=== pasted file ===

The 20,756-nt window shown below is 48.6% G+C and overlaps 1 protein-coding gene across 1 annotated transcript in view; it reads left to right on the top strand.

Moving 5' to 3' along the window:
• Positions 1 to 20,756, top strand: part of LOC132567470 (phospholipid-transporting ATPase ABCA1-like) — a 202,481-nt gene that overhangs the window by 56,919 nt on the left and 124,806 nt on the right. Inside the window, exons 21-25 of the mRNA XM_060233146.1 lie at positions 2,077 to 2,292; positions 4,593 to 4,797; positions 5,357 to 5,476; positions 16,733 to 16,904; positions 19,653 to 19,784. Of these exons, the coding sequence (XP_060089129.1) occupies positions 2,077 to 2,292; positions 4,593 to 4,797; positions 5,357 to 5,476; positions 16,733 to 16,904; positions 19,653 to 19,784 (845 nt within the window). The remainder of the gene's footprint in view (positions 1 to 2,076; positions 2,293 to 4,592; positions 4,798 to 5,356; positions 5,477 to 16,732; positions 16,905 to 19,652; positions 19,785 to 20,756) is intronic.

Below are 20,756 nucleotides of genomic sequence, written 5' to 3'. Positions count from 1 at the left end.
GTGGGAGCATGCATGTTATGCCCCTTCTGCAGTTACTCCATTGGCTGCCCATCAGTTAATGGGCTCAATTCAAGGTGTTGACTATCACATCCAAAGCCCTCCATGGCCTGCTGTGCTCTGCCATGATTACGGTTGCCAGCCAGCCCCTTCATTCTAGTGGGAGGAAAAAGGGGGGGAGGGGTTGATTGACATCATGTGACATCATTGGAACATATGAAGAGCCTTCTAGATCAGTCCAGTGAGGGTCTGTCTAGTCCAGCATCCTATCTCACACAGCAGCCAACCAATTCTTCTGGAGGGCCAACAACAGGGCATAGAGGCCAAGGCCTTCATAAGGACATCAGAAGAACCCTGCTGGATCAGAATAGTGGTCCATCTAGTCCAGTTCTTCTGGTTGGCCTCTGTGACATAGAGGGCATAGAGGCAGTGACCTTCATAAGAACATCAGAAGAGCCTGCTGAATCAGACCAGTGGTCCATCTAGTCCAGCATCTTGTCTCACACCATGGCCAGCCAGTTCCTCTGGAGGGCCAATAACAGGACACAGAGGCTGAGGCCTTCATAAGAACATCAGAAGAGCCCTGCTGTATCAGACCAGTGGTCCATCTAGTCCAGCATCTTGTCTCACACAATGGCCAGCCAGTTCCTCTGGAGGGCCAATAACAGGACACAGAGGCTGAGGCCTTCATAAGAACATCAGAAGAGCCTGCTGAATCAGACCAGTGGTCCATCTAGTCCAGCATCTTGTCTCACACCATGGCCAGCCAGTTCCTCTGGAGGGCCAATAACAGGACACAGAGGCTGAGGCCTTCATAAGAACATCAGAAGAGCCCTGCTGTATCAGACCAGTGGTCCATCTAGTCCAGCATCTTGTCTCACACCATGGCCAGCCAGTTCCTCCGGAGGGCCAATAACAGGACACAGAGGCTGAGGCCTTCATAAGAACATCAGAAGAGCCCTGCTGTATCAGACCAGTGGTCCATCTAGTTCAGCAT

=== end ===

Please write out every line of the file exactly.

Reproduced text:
The 20,756-nt window shown below is 48.6% G+C and overlaps 1 protein-coding gene across 1 annotated transcript in view; it reads left to right on the top strand.

Moving 5' to 3' along the window:
• Positions 1 to 20,756, top strand: part of LOC132567470 (phospholipid-transporting ATPase ABCA1-like) — a 202,481-nt gene that overhangs the window by 56,919 nt on the left and 124,806 nt on the right. Inside the window, exons 21-25 of the mRNA XM_060233146.1 lie at positions 2,077 to 2,292; positions 4,593 to 4,797; positions 5,357 to 5,476; positions 16,733 to 16,904; positions 19,653 to 19,784. Of these exons, the coding sequence (XP_060089129.1) occupies positions 2,077 to 2,292; positions 4,593 to 4,797; positions 5,357 to 5,476; positions 16,733 to 16,904; positions 19,653 to 19,784 (845 nt within the window). The remainder of the gene's footprint in view (positions 1 to 2,076; positions 2,293 to 4,592; positions 4,798 to 5,356; positions 5,477 to 16,732; positions 16,905 to 19,652; positions 19,785 to 20,756) is intronic.

Below are 20,756 nucleotides of genomic sequence, written 5' to 3'. Positions count from 1 at the left end.
GTGGGAGCATGCATGTTATGCCCCTTCTGCAGTTACTCCATTGGCTGCCCATCAGTTAATGGGCTCAATTCAAGGTGTTGACTATCACATCCAAAGCCCTCCATGGCCTGCTGTGCTCTGCCATGATTACGGTTGCCAGCCAGCCCCTTCATTCTAGTGGGAGGAAAAAGGGGGGGAGGGGTTGATTGACATCATGTGACATCATTGGAACATATGAAGAGCCTTCTAGATCAGTCCAGTGAGGGTCTGTCTAGTCCAGCATCCTATCTCACACAGCAGCCAACCAATTCTTCTGGAGGGCCAACAACAGGGCATAGAGGCCAAGGCCTTCATAAGGACATCAGAAGAACCCTGCTGGATCAGAATAGTGGTCCATCTAGTCCAGTTCTTCTGGTTGGCCTCTGTGACATAGAGGGCATAGAGGCAGTGACCTTCATAAGAACATCAGAAGAGCCTGCTGAATCAGACCAGTGGTCCATCTAGTCCAGCATCTTGTCTCACACCATGGCCAGCCAGTTCCTCTGGAGGGCCAATAACAGGACACAGAGGCTGAGGCCTTCATAAGAACATCAGAAGAGCCCTGCTGTATCAGACCAGTGGTCCATCTAGTCCAGCATCTTGTCTCACACAATGGCCAGCCAGTTCCTCTGGAGGGCCAATAACAGGACACAGAGGCTGAGGCCTTCATAAGAACATCAGAAGAGCCTGCTGAATCAGACCAGTGGTCCATCTAGTCCAGCATCTTGTCTCACACCATGGCCAGCCAGTTCCTCTGGAGGGCCAATAACAGGACACAGAGGCTGAGGCCTTCATAAGAACATCAGAAGAGCCCTGCTGTATCAGACCAGTGGTCCATCTAGTCCAGCATCTTGTCTCACACCATGGCCAGCCAGTTCCTCCGGAGGGCCAATAACAGGACACAGAGGCTGAGGCCTTCATAAGAACATCAGAAGAGCCCTGCTGTATCAGACCAGTGGTCCATCTAGTTCAGCAT